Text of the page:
The ones I see as most dangerous, if not grounded biblically, and therefore urge caution on, are #3 and #9. #9 I can agree with, depending on how extreme they take those ideas, and if it leads to a rejection of the idea of spiritual authority. I do notice the almost universal lack of a paid pastor. I agree that we don't really see any hint of a paid, full time pastor in the NT (for the apostles, perhaps). Appealing to the "double honor" only tells us that some elders were provided some funds (it doesn't say they were given a full time wage for life). Still, I would argue that offering a pastor a full time wage is a consistent outworking of the principles laid down in the NT. The house church model seems to fail to see this, but this may stem from their hermeneutical approach

Aaron Blumer's picture


That's helpful and pretty accurate I think. I would see trouble in more items in the list than you apparently do, but it looks like a pretty good summary of the main emphases.
Several of them make me smile because they sound like "The same thing traditional churches do only disorganized." Smile
Would it shorten the list to say "An antipathy toward structure and doing things in an organized way"?

I do fairly often encounter a way of thinking in the folks I know who really feel drawn to these kinds of alternative churches. It goes like of like this:
- Planning and organizing crowds out the work of the Spirit
- We need more spontaneity in our service and worship to follow the leading of the Spirit
- We need the Spirits power not programs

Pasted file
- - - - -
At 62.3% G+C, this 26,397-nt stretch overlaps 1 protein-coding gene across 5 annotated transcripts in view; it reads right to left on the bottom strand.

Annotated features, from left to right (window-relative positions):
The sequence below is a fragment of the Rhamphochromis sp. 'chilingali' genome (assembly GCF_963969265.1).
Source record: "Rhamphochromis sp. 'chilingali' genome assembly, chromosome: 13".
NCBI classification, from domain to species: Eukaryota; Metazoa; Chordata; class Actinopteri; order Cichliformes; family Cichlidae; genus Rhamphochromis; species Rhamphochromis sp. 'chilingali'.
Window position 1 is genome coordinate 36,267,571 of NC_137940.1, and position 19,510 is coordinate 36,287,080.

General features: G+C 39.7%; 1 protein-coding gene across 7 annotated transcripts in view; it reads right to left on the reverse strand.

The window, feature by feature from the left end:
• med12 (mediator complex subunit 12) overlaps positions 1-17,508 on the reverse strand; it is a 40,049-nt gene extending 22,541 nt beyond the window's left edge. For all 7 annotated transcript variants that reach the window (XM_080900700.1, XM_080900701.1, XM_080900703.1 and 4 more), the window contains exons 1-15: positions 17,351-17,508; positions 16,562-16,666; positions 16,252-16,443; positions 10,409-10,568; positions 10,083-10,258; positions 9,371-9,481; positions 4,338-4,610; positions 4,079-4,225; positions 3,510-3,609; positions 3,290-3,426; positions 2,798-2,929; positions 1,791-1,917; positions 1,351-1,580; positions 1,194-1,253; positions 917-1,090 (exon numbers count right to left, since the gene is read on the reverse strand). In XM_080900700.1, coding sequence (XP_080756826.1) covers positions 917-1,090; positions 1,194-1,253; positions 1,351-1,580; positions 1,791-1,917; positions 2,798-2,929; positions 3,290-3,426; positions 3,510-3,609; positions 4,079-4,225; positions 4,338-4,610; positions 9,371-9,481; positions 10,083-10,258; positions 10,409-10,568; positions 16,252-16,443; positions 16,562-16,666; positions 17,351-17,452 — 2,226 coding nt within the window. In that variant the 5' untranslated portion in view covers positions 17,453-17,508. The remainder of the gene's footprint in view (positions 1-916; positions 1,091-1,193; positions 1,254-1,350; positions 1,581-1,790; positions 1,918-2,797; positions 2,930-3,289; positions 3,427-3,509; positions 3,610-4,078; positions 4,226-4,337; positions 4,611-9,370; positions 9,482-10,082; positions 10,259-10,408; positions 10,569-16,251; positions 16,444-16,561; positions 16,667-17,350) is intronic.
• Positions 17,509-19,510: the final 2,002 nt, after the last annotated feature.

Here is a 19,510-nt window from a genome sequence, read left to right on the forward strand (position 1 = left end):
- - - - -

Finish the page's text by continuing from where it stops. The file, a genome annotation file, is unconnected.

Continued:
The underlying assumption seems to be that the Spirit doesn't like structure or plans and is only at work when something happens spontaneously. I find it very intriguing... why should we believe the Spirit is more involved in what is disorganized and spontaneous?

Views expressed are always my own and not my employer's, my church's, my family's, my neighbors', or my pets'. The house plants have authorized me to speak for them, however, and they always agree with me.

Bob T.'s picture

In my prior post I was critical of the so called "traditional" church and enthusiastic for the house church. I also warned we must be careful to not throw the proverbial baby out with the bathwater. The house church can be a church as defined by some theologs. It can have biblical leadership if it has one or more men who meet the qualifications for oversight eldership. It is an assembly or congregation. It can, and usually is, biblically orthodox in basic doctrine. It can worship, teach, witness, and fellowship. It has the good characteristics of not supporting clergy, not having imperial institutional ambition, not placing over emphasis on buildings, minimizing organization, and fellowship that goes beyond a "say hello to your neighbor" during service and some casual conversation after the service. Even smaller churches, under 100, often lack true biblical fellowship. Many flounder with many people who have not grown spiritually and resultant problems due to this lack of biblical maturity. The professional clergy (Dr. or Pastor) are so often given inordinate responsibility and authority. This is a factor in the suppression of the congregation responsibility for growth and ministry.